National elections in one African country produced a controversial winner and unsettled employees in a company, where the Chief Executive Officer [CEO] was anxious to keep political debates out of the workplace. Indeed, many organizations have policies that proscribe political discourse in one way or another. In some companies, employees are prohibited from engaging in political discussions or actions within and outside the workplace. In others, employees can freely discuss and participate in political events both in the course of their work and elsewhere. Yet some companies forbid political engagements in the workplace but do not care what their staff do outside the workplace. The company in question fell in the first category – no politics at all.
The CEO was very disappointed and annoyed after the elections as the candidate he believed was popular, whom he had given a vote, was not declared the winner. However, company policy was that he could only vote and keep away from any other political involvement. He always performed his official tasks professionally and believed that all other people did their work diligently. Therefore, he could not appreciate why some people continued to agitate for political alterations after the election results had been announced.
One of the agitators was the politician whom the CEO had voted for. He thought that his candidate had been cheated but also believed that it was not necessary to cry over spilled milk. His candidate was disadvantaged in many ways since the man who was declared winner was also the incumbent President, with power to deploy government resources and institutions to maintain the status quo. The CEO felt sympathy for the deprived candidate but was also very concerned about the inconvenience his agitation could cause to society.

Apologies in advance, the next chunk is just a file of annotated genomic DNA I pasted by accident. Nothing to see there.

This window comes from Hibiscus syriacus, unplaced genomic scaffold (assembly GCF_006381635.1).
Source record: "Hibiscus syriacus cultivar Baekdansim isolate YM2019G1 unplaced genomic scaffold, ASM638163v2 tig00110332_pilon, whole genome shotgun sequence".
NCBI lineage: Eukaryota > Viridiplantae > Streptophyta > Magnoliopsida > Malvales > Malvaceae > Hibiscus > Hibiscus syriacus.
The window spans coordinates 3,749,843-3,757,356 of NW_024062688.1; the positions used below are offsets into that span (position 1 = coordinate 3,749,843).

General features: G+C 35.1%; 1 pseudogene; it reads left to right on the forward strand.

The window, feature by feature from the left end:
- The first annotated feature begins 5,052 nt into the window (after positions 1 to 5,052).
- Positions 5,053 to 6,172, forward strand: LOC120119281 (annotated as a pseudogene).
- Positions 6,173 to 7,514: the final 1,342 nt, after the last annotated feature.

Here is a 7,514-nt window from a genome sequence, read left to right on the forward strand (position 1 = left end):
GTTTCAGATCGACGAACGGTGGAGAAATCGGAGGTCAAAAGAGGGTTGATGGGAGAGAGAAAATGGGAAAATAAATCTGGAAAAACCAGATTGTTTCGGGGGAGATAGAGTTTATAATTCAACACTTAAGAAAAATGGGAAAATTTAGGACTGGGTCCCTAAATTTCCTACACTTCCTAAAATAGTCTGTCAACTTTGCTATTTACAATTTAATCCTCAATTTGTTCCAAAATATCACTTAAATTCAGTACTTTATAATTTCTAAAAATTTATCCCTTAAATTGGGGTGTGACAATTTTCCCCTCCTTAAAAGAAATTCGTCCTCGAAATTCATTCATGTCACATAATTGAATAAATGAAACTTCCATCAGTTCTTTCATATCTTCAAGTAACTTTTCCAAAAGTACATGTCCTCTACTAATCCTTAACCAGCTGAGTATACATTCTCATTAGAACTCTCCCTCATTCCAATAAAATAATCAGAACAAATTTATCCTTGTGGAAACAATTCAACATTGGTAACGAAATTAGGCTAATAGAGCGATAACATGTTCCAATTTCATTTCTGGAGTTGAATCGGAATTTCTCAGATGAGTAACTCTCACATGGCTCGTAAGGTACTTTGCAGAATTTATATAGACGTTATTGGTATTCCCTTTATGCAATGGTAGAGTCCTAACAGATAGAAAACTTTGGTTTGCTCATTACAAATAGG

As a CEO, he fixed his attention to office business and avoided discussions and activities related to the national politics of the time. Inwardly, he disliked the government in power and anxiously looked forward to a day when a different breed of politicians would take over. Yet he was averse to anything he thought might cause disharmony. Clearly, the CEO was a pure city elite. Urban elites are great political analysts. They are well informed because of their broad exposure through education, travel, research and access to the mass media. They attend seminars to receive or make informative presentations on many topics, including politics. However, they are unwilling to take risks in pursuit of social justice because they might lose their partial comfort.
The CEO also feared that his political views, once known, might lead to his dismissal from office, since many of the company directors were either working in government or sympathetic to the regime. Therefore, he did not, at any one time, reveal his political preferences nor express his feelings openly during and after the national elections. He kept everything secret. A saying attributed to Paul Tournier proclaims, “Nothing makes us so lonely, as our secrets.”
On Election Day, the CEO had dedicated six hours, lining up to vote for his candidate. He had cast his ballot as intended and was confident victory was coming. He had returned home and waited for the anticipated announcement which, when it came, was devastatingly at variance with the national mood. The institutions with power had declared the incumbent president as the winner of the election. The ordinary citizens fulfilled their responsibility by casting their votes, so it was not their mistake that the victory of the popular politician might have been hijacked. The CEO thus believed that it was time to let go and focus on other things.
Henrik Edberg indeed says, “Letting go can be one of the hardest things to do in life. But at the same, time it can be one of the most powerful and liberating things too.” For this reason, the CEO wished people should abandon political agitation and focus on other urgent issues. A prolonged standoff might disrupt businesses and jeopardize people’s employment. What is clear, in this case, is that most people, especially elites, view elections as a concern for the candidates other than the voters. To cast a vote is seen as a means of helping a candidate to get a job; not a way of assigning the candidate
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